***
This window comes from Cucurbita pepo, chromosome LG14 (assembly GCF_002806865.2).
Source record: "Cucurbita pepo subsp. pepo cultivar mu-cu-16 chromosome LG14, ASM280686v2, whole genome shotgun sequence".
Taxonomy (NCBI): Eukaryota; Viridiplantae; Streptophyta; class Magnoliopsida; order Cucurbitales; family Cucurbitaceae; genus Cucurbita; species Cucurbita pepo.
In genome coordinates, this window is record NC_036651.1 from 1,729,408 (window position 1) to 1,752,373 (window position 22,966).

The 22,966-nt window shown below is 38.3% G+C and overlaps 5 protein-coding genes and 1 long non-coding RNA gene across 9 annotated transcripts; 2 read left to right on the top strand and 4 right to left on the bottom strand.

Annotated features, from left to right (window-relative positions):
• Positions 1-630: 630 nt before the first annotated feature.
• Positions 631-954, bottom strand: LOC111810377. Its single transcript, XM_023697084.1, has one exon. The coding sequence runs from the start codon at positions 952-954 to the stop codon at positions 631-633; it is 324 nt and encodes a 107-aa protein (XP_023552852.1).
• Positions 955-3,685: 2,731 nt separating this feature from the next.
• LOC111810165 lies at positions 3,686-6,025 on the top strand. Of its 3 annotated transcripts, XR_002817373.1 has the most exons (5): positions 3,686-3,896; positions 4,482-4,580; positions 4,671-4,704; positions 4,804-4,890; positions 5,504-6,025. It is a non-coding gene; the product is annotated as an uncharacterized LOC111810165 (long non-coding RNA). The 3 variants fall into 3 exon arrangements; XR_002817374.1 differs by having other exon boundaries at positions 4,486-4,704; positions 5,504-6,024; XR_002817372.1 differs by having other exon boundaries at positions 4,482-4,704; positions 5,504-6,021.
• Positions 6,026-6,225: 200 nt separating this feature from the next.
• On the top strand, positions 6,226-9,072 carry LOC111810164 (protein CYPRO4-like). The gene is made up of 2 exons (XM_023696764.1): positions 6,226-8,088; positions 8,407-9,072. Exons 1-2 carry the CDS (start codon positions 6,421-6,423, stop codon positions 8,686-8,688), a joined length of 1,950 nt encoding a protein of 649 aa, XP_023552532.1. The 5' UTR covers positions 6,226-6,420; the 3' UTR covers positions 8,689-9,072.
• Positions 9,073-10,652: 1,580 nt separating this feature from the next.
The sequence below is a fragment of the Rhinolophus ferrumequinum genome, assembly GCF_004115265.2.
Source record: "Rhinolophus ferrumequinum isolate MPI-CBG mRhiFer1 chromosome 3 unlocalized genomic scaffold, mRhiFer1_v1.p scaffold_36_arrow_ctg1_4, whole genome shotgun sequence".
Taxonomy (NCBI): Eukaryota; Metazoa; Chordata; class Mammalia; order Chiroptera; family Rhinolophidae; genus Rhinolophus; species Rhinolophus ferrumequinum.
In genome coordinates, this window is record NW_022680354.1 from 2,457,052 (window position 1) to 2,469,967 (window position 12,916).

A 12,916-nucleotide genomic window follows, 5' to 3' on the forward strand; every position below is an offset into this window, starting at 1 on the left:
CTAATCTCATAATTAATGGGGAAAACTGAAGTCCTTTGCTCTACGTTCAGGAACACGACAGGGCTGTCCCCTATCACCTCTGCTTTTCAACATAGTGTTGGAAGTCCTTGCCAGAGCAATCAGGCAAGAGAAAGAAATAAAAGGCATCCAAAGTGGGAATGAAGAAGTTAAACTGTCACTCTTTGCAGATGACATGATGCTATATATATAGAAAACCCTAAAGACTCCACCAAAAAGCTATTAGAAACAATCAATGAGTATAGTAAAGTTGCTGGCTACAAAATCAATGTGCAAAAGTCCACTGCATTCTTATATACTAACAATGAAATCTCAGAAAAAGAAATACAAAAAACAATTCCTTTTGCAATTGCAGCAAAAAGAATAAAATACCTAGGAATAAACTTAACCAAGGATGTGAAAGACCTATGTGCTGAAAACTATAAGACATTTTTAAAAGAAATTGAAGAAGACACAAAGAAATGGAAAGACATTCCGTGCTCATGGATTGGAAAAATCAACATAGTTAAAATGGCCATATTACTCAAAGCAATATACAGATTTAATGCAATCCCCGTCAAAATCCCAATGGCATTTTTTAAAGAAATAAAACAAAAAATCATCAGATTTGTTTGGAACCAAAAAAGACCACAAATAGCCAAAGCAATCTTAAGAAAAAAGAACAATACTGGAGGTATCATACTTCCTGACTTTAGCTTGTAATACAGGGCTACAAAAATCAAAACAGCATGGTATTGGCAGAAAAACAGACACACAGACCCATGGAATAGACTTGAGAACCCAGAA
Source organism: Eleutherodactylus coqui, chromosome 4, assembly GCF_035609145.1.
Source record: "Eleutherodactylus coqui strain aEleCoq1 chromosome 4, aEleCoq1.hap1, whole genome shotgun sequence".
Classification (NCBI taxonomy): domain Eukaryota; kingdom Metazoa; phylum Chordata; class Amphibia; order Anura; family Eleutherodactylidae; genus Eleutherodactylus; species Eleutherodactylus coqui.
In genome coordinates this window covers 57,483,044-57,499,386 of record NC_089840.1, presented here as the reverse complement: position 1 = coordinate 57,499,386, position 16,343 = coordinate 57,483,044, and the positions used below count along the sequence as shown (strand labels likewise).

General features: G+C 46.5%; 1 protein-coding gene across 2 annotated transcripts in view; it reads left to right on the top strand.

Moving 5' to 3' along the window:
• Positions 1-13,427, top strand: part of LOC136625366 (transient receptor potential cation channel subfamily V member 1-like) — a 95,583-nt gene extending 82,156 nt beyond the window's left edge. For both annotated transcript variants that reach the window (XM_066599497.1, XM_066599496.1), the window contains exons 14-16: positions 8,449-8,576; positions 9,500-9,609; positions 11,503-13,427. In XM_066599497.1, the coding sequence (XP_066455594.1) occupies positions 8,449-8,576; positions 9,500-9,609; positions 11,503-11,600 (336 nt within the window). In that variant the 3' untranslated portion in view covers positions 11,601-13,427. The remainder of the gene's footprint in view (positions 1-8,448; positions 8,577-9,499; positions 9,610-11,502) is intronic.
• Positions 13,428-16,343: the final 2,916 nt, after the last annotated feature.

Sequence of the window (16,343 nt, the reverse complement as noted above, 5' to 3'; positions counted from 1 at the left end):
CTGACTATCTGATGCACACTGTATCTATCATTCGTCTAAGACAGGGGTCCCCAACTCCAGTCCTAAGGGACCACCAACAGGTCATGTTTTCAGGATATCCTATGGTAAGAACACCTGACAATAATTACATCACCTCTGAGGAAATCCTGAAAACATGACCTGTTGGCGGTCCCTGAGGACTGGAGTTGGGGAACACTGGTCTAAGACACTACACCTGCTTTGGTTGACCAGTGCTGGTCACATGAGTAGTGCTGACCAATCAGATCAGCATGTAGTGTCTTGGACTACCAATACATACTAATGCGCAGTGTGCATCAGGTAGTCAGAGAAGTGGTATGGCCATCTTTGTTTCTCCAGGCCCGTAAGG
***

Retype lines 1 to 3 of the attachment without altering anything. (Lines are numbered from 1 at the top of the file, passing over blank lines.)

This window comes from Cucurbita pepo, chromosome LG14 (assembly GCF_002806865.2).
Source record: "Cucurbita pepo subsp. pepo cultivar mu-cu-16 chromosome LG14, ASM280686v2, whole genome shotgun sequence".
Taxonomy (NCBI): Eukaryota; Viridiplantae; Streptophyta; class Magnoliopsida; order Cucurbitales; family Cucurbitaceae; genus Cucurbita; species Cucurbita pepo.